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Susan Smith Blakely

Lawyers of the Sandwich Generation

I know a little bit about the Sandwich Generation.   I was 30 years younger than my mom, and, at the same time that she was becoming aged, my own two children were teenagers.  It seemed like everyone needed help --- or tending --- and I knew that I had to find a way to be there for my mom. So it goes.  If you ever have found yourself in that situation, you know that you are caught between two devotions just like a big ole piece of bologna is caught between two delicious pieces of bread with no way out. …

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The Mental Load: Unlock the Golden Handcuffs

Feeling trapped in a job, career, or any other aspect of your life can be crippling. For a handful of years, I felt trapped in the BigLaw life. We all know the “golden handcuffs” analogy, but viewing things now “from the other side”, I’m here to tell you that you are not imprisoned. Unless you truly are in prison, you have a choice every morning when you wake up about what you’re going to do that day. No really, you do! You’ve heard the saying “The grass is always greener on the other side of the fence.” Whatever type of…

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tatumw

Interview with Deborah E. Johnson, Entertainment & Sports Lawyer - On the Field: Women in Sports Law

Please welcome Ms. Deborah E. Johnson, an entertainment and sports lawyer from the Dallas area and Texas A&M University School of Law graduate. A solo practitioner for over five years specializing in entertainment and sports law, Ms. Johnson runs her own company, teaches government at a local college, and serves as in-house counsel of a construction company. Ms. Johnson has experience in diverse practice areas including compliance, education, juvenile representation, in-house practice, and transactional law. Thank you so much for taking the time to speak with me! Let’s get started. I enjoyed your post, How to Survive Law School, in which…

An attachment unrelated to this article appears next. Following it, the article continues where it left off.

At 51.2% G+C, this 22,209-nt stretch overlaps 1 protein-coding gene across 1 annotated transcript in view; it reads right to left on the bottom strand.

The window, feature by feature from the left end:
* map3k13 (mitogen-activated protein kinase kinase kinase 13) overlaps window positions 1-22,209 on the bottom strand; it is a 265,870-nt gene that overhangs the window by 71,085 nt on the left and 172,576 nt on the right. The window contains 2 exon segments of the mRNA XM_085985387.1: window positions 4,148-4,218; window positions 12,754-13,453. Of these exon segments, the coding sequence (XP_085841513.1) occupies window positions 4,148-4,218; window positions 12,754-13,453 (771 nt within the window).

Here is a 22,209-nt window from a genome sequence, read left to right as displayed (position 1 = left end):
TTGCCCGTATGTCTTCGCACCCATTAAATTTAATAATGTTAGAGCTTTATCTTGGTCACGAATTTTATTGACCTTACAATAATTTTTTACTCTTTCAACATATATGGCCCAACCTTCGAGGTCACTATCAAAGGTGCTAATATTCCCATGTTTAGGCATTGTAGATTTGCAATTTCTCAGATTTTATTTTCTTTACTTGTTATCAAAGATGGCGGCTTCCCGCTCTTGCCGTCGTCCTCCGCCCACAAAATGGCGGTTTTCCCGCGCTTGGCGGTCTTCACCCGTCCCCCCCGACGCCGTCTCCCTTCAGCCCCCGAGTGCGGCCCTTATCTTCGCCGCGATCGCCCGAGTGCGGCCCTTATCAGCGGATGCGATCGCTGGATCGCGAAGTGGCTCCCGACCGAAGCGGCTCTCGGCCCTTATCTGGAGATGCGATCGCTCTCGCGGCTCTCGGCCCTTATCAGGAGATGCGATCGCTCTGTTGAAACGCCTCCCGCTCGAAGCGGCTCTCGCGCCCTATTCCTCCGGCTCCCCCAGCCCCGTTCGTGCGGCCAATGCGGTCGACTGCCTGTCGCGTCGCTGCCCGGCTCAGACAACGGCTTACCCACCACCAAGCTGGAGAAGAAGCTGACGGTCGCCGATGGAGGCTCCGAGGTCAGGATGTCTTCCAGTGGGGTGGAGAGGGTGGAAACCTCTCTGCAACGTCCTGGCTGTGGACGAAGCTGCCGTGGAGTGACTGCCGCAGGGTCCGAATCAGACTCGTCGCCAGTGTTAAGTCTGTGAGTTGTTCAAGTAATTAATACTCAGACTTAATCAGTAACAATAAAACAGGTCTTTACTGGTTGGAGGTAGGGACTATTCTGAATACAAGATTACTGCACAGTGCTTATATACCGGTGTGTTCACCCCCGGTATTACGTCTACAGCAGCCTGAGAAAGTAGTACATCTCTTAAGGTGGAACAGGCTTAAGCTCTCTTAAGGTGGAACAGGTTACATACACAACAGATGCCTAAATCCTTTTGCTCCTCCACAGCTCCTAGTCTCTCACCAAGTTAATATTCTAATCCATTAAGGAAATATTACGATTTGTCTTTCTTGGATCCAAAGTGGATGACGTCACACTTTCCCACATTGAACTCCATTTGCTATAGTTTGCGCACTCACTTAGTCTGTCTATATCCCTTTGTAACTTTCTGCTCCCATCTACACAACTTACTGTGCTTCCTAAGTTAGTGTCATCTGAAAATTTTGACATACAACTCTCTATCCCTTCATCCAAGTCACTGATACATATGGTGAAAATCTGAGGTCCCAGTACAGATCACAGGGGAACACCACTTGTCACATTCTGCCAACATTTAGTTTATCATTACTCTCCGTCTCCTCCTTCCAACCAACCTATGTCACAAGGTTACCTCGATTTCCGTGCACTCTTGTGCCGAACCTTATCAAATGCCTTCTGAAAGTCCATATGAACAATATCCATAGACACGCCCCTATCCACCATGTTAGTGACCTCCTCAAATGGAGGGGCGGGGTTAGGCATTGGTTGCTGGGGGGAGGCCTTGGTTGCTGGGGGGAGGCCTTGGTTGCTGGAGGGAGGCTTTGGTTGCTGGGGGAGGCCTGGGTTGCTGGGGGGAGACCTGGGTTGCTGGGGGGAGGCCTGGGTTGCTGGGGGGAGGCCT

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jennyrpatten

You Can’t Be Everything to Everyone: Top Ten Pieces of Wisdom from In-House Mentors

As I come up on ten years of in-house practice, I’ve started to reflect on my legal practice journey up to this point.  From the time I had to hide in the restroom to make a quick call to my outside counsel for confirmation on a particular point of law, seconds before I had to walk into a board meeting, to the closing where I was so exhausted I tripped over my own feet and faceplanted into the floor in front of about 20 executives, I’ve had a lot of memorable moments.  Most memorable, though, are the lessons I’ve picked…

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vcstephens

Summer Associate Advice Good for a Lifetime: Solicit, Receive, and Materialize Constructive Feedback

Many leaders succeed in their fields because they request continuous feedback, process it, and adjust their course. As a law students, I attended panel discussions centered on soliciting feedback very frequently, so it seems like a hot-button topic for young associates. The legal field is incredibly challenging; the learning curve is steep and the workplace dynamics are intricate. I want to make continuous and open dialogue about my learning opportunities a regular part of my legal process,  so I talked to my mentors about how to request and receive actionable constructive feedback. Here are a few tips that I picked…